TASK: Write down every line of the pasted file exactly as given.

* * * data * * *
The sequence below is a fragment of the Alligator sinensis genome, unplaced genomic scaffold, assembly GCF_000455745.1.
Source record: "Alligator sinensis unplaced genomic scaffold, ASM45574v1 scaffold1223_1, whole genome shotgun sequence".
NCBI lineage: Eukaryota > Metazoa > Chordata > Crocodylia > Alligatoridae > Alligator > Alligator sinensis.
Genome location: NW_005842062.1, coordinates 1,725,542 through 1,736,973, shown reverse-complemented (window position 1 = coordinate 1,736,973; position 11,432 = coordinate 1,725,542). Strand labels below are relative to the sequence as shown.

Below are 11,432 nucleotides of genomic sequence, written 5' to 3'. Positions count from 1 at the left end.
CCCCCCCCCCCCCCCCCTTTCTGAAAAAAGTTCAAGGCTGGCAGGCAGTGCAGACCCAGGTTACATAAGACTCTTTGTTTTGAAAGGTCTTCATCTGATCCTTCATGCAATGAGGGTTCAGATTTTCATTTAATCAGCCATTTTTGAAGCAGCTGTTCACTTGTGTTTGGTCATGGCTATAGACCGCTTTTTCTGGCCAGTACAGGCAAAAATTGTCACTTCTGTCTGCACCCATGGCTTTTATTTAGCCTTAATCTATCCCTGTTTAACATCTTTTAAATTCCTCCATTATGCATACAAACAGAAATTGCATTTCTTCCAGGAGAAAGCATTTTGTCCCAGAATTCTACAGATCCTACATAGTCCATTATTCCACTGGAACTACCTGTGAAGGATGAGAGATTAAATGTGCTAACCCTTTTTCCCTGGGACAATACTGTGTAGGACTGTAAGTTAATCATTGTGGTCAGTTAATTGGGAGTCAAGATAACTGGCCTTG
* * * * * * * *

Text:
The sequence below is a fragment of the Alligator sinensis genome, unplaced genomic scaffold, assembly GCF_000455745.1.
Source record: "Alligator sinensis unplaced genomic scaffold, ASM45574v1 scaffold1223_1, whole genome shotgun sequence".
NCBI lineage: Eukaryota > Metazoa > Chordata > Crocodylia > Alligatoridae > Alligator > Alligator sinensis.
Genome location: NW_005842062.1, coordinates 1,725,542 through 1,736,973, shown reverse-complemented (window position 1 = coordinate 1,736,973; position 11,432 = coordinate 1,725,542). Strand labels below are relative to the sequence as shown.

Below are 11,432 nucleotides of genomic sequence, written 5' to 3'. Positions count from 1 at the left end.
CCCCCCCCCCCCCCCCCTTTCTGAAAAAAGTTCAAGGCTGGCAGGCAGTGCAGACCCAGGTTACATAAGACTCTTTGTTTTGAAAGGTCTTCATCTGATCCTTCATGCAATGAGGGTTCAGATTTTCATTTAATCAGCCATTTTTGAAGCAGCTGTTCACTTGTGTTTGGTCATGGCTATAGACCGCTTTTTCTGGCCAGTACAGGCAAAAATTGTCACTTCTGTCTGCACCCATGGCTTTTATTTAGCCTTAATCTATCCCTGTTTAACATCTTTTAAATTCCTCCATTATGCATACAAACAGAAATTGCATTTCTTCCAGGAGAAAGCATTTTGTCCCAGAATTCTACAGATCCTACATAGTCCATTATTCCACTGGAACTACCTGTGAAGGATGAGAGATTAAATGTGCTAACCCTTTTTCCCTGGGACAATACTGTGTAGGACTGTAAGTTAATCATTGTGGTCAGTTAATTGGGAGTCAAGATAACTGGCCTTG